Former Tennis Pro Sentenced To Prison For Keeping African ‘Slaves’
A former tennis pro, Jean-Claude Toviave, accused of fraudulently bringing four children from Togo to the U.S. and forcing them to work as slaves in his Michigan home was sentenced Monday to more than 11 years in federal prison.
The four children emigrated from Togo in 2006 with fraudulent immigration paperwork that listed them as being Toviave’s biological children, which they are not.
According to the victims, they were forced to vacuum, iron, cook, clean and shine shoes at the home in Ypsilanti, near Ann Arbor, for nearly five years until January 2011. They were with toilet plungers, broomsticks and electrical cords, and starved if they didn’t follow orders.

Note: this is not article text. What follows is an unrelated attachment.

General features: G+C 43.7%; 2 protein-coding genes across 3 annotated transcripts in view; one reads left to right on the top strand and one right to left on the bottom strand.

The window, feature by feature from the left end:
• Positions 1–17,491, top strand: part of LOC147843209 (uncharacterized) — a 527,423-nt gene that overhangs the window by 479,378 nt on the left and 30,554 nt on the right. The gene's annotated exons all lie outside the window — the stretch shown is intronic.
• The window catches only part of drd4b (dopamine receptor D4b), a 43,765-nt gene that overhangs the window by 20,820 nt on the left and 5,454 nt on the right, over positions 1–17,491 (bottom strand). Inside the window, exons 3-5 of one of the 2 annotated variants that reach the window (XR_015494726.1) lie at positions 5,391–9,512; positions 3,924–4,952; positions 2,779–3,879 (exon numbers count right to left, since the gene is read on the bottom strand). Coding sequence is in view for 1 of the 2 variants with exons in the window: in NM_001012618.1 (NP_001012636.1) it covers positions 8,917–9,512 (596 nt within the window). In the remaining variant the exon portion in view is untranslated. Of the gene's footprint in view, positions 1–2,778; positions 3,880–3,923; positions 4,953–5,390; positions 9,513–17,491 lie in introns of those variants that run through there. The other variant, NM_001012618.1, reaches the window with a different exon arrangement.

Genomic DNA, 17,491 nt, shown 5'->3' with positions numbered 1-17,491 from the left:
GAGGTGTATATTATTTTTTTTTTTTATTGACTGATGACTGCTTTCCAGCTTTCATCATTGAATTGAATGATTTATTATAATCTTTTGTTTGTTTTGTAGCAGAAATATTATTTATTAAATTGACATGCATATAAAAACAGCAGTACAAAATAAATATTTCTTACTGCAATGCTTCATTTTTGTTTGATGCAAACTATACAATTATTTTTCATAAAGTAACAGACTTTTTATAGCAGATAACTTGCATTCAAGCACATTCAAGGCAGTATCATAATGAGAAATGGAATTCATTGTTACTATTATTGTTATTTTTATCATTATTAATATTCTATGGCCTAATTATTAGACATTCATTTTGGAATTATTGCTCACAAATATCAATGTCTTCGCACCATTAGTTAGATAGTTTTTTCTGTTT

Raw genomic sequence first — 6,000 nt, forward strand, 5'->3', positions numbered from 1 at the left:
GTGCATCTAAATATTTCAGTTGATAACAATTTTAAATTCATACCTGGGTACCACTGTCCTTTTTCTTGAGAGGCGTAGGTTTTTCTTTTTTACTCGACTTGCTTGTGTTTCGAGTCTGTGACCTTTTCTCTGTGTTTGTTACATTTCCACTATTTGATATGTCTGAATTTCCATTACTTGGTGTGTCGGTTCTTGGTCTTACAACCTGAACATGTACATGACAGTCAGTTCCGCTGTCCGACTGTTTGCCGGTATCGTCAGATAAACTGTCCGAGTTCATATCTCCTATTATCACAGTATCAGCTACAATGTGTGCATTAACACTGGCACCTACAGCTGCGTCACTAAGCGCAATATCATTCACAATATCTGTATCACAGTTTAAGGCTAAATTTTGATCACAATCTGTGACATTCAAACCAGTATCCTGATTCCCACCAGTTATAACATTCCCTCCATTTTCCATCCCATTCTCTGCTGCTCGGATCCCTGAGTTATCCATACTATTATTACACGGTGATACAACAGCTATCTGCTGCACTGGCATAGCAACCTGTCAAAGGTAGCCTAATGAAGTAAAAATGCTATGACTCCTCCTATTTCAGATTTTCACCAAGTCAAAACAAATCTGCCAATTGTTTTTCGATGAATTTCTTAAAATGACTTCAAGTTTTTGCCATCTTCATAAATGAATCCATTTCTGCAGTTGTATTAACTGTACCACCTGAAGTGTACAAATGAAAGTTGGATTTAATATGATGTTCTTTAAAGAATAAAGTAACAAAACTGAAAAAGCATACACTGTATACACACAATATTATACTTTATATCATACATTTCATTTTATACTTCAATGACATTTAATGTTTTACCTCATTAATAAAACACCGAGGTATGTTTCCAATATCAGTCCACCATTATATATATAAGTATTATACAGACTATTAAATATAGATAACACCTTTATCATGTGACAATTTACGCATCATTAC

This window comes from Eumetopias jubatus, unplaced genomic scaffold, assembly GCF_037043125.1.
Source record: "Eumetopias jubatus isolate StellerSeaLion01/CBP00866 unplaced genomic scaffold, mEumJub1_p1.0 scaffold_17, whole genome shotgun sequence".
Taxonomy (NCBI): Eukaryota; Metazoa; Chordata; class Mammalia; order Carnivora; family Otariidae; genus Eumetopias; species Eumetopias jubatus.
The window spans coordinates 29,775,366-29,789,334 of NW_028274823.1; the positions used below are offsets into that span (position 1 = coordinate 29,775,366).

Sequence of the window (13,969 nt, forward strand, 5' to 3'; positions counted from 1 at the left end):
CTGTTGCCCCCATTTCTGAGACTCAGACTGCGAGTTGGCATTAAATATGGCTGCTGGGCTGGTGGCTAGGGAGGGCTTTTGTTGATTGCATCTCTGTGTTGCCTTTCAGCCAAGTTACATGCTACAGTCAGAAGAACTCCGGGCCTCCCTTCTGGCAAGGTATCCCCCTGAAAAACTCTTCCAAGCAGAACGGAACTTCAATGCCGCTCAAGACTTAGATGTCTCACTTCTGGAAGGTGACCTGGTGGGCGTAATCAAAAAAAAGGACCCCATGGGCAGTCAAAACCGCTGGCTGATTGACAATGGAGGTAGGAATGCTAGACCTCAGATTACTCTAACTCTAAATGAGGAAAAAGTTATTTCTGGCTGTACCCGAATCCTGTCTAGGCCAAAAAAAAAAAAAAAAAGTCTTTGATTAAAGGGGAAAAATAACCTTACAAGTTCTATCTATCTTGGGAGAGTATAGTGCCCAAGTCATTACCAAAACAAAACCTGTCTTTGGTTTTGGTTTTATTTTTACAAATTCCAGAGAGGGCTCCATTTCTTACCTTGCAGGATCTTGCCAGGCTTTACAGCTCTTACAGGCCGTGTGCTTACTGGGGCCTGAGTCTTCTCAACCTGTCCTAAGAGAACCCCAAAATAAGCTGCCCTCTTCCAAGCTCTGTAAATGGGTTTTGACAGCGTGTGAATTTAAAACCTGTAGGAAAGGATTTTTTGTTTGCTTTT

One of the victims’ statements read,
“The physical torture, beating me and starving me, you inflicted was so painful that I prayed at night that God would either help me to be free or allow your assaults to kill me,” wrote the unnamed victim. “The pain is something I will never forget. In the midst of your verbal and physical assaults, you worked the four of us to death.”
A jury convicted Toviave of four counts of forced labor in October. He previously pleaded guilty to fraud and misuse of visas, mail fraud and harboring aliens.
Toviave, who didn’t apologize or show remorse when provided the opportunity to speak at his sentencing hearing in Detroit, also was ordered to pay two of the children $60,000 each.
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